Every photographer has their own workflow, and most of us start by making edits in our raw files. Sometimes, I start in Lightroom Classic; other times, I open them with Photoshop, which takes me to Camera Raw. At times, I use Luminar AI. Now, with the debut today of DxO PureRAW, photographers have a better way to start their editing sessions, with some compelling advantages over what you are using now.
Articles written by Mel Martin
Skylum is pushing out a free update to their LuminarAI program for Mac and Windows with a host of new and sought-after features.
I understand what color grading and LUTs (Color Lookup Tables) are and how they can improve a photo or video. But a new application for Mac and Windows has a rather revolutionary interface that helps you visualize what your image values are and lets you modify them to your heart's content.
Avalanche for Mac is an interesting product for Mac photographers, and it has one function: to get your images out of one application catalog into another. With all the changes in photo applications, it's easy to switch to something that seems more useful, but often, the catalogs don't come along with your move. As catalogs embed more and more editing metadata, it gets even harder.
I've been an avid landscape photographer for many years, and I've been a drone flyer for almost 4 years. I liked the idea of getting landscape shots from angles I simply couldn't get to from the ground. Living in Arizona, there's a lot of opportunities to get some lovely images from the air.
CullAI is a new Mac app recently on the scene. It's designed to let you point to a folder of images and let the software create a catalog that lets a photographer quickly decide which photos are worthy of further use.
Have you noticed it's been almost impossible to miss all the discussions, arguments, praise, and ads about Skylum's new AI-based software editor, LuminarAI? It's available for purchase now, and people will get a chance to see how it measures up to their expectations.
Has it been 25 years? Amazing. I remember when Nils Kokemohr founded Nik Multimedia in 1995, which later became Nik Software in 2006. The package included plugins for color management and editing, another for enhancing or creating black and white images, sharpening tools, and later HDR software to help photographers increase the dynamic range of their images.
I don't know about you, but many of us, your humble author included, had a pretty horrific upgrade to Big Sur, the latest and apparently, not the greatest OS from Apple.
Photoshop has a lot of power, but for many editors, some of the features are arcane, involve multiple steps, or are too complicated to bother with. That's where Photoshop Extensions come in. It's an architecture that Adobe provides that falls between a plug-in and a Photoshop Action. As a result, some experienced Photoshop users with programming skills have created some really useful extensions that are useful to both beginner editors and pros.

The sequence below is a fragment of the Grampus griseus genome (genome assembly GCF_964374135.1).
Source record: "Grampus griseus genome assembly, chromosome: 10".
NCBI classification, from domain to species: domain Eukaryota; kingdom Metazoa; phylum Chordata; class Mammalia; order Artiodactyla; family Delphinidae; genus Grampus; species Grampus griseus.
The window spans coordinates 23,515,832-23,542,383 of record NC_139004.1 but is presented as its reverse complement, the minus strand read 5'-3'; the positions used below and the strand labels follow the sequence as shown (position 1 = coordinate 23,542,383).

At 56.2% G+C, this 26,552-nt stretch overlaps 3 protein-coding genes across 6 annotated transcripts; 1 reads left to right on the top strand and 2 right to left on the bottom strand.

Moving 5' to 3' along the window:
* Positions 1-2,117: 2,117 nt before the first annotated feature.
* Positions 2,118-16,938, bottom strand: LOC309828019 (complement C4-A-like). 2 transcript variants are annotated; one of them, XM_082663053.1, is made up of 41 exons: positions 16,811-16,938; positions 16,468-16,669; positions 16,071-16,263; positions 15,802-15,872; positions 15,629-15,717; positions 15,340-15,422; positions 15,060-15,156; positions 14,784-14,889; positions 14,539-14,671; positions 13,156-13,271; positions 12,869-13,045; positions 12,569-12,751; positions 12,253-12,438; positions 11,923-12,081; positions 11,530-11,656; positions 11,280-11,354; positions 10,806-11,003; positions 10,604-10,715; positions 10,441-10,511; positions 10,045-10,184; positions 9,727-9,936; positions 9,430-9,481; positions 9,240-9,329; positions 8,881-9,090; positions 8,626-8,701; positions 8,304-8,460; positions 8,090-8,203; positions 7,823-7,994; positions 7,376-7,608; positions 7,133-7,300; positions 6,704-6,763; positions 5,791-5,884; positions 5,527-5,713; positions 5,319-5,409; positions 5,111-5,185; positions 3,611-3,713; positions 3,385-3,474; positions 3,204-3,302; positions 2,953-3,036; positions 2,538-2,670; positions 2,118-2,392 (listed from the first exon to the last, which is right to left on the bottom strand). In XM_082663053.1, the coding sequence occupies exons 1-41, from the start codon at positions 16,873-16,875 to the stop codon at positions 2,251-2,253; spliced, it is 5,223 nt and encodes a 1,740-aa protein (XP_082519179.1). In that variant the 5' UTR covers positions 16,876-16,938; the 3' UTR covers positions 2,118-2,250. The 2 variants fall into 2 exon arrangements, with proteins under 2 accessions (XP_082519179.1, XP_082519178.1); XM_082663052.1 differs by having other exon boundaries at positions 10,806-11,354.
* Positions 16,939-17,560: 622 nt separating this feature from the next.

Serious and pro photographers can't help but notice that AI is creeping into our craft. Maybe "creeping in" is not the correct metaphor. It's actually rushing toward just about every software application we use. Luminar was an early adopter, and their upcoming Luminar AI, well, it has AI in its name.
Today, DxO is taking the wraps off their latest update to their PhotoLab series, PhotoLab 4. It's a major update of its multiple award-winning photo-editing software. This latest version features DxO DeepPRIME, a revolutionary demosaicing and denoising technology based on artificial intelligence and trained with deep learning.
When Skykum gave us sky replacement features in Luminar 4 in 2019, it was a breakthrough that didn't require masks and a lot of work. A whole lot of landscape photographers and real estate photographers loved the feature.
I took a look at Topaz DeNoise AI earlier this year and found it effective at removing noise without killing the details in your images. My only complaint was that it was not a speed demon. On some large images, I had to wait almost a minute before the image was cleaned up. Is that better in the latest version?
Luminar software from Skylum has had a tremendous impact with many photo editors, bringing a lot of Photoshop and Lightroom-esque features along with some one-of-a-kind capabilities like one-click sky replacement and AI-based features for landscape and portrait photographers.
How often is it that you miss that great selfie expression, kid photo, or sports play because you didn't have your camera running at the right time? It happens to me a lot, but a new app for iOS and very soon coming to Android called SnipBack has some good ideas to fix this issue, and it makes me think that our pro gear could learn a few lessons here.
The LensPen has been around a long time, and you've seen it under a variety of brand names that act as OEMs for the original product. I had never used one, but often read about it. I was sent the original model (the NLP-1) for testing.
Today, Skylum released the latest update for Luminar, version 4.3, focusing on enhancing the overall experience for creatives through several welcome refinements and performance improvements.
Last year, I took a look at Astro Panel, a Photoshop plugin designed to enhance Milky Way and other astronomical images. At the time, I was happy with what it did, but the author had a security scheme that forced you to log into the app every couple of weeks, which I thought was burdensome and downright silly.